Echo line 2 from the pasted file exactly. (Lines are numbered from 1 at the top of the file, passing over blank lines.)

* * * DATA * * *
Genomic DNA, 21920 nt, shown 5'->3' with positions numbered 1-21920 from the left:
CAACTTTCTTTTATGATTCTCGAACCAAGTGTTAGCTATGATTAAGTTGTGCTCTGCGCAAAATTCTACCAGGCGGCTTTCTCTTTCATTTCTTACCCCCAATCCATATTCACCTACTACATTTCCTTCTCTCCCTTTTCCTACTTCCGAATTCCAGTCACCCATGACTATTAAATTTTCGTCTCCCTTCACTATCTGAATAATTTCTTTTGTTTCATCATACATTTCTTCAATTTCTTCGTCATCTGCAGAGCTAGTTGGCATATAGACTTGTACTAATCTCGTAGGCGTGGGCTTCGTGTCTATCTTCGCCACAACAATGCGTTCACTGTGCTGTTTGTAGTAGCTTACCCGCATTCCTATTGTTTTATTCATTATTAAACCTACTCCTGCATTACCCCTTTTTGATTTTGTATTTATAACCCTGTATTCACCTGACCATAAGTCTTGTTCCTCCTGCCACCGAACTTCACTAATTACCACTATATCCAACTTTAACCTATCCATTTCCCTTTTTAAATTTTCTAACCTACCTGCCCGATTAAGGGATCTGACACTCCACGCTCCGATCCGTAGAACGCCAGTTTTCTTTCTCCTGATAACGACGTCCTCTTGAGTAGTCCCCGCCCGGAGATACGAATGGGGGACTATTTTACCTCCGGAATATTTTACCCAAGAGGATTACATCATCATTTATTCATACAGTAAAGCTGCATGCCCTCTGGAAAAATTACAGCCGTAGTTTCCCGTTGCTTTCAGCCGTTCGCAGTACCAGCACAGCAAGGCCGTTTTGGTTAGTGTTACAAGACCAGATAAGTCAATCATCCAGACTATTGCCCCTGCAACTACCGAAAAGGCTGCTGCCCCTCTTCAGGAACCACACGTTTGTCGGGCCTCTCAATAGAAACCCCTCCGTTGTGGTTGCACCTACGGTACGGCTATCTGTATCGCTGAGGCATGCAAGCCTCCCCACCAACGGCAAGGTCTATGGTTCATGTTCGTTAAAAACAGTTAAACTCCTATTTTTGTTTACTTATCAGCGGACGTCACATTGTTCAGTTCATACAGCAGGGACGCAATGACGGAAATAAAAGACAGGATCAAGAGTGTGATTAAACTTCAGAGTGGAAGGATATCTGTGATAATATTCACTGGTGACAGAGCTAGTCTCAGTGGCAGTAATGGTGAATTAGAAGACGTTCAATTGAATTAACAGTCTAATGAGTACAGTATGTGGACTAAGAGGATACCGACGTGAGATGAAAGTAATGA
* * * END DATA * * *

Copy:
CAACTTTCTTTTATGATTCTCGAACCAAGTGTTAGCTATGATTAAGTTGTGCTCTGCGCAAAATTCTACCAGGCGGCTTTCTCTTTCATTTCTTACCCCCAATCCATATTCACCTACTACATTTCCTTCTCTCCCTTTTCCTACTTCCGAATTCCAGTCACCCATGACTATTAAATTTTCGTCTCCCTTCACTATCTGAATAATTTCTTTTGTTTCATCATACATTTCTTCAATTTCTTCGTCATCTGCAGAGCTAGTTGGCATATAGACTTGTACTAATCTCGTAGGCGTGGGCTTCGTGTCTATCTTCGCCACAACAATGCGTTCACTGTGCTGTTTGTAGTAGCTTACCCGCATTCCTATTGTTTTATTCATTATTAAACCTACTCCTGCATTACCCCTTTTTGATTTTGTATTTATAACCCTGTATTCACCTGACCATAAGTCTTGTTCCTCCTGCCACCGAACTTCACTAATTACCACTATATCCAACTTTAACCTATCCATTTCCCTTTTTAAATTTTCTAACCTACCTGCCCGATTAAGGGATCTGACACTCCACGCTCCGATCCGTAGAACGCCAGTTTTCTTTCTCCTGATAACGACGTCCTCTTGAGTAGTCCCCGCCCGGAGATACGAATGGGGGACTATTTTACCTCCGGAATATTTTACCCAAGAGGATTACATCATCATTTATTCATACAGTAAAGCTGCATGCCCTCTGGAAAAATTACAGCCGTAGTTTCCCGTTGCTTTCAGCCGTTCGCAGTACCAGCACAGCAAGGCCGTTTTGGTTAGTGTTACAAGACCAGATAAGTCAATCATCCAGACTATTGCCCCTGCAACTACCGAAAAGGCTGCTGCCCCTCTTCAGGAACCACACGTTTGTCGGGCCTCTCAATAGAAACCCCTCCGTTGTGGTTGCACCTACGGTACGGCTATCTGTATCGCTGAGGCATGCAAGCCTCCCCACCAACGGCAAGGTCTATGGTTCATGTTCGTTAAAAACAGTTAAACTCCTATTTTTGTTTACTTATCAGCGGACGTCACATTGTTCAGTTCATACAGCAGGGACGCAATGACGGAAATAAAAGACAGGATCAAGAGTGTGATTAAACTTCAGAGTGGAAGGATATCTGTGATAATATTCACTGGTGACAGAGCTAGTCTCAGTGGCAGTAATGGTGAATTAGAAGACGTTCAATTGAATTAACAGTCTAATGAGTACAGTATGTGGACTAAGAGGATACCGACGTGAGATGAAAGTAATGA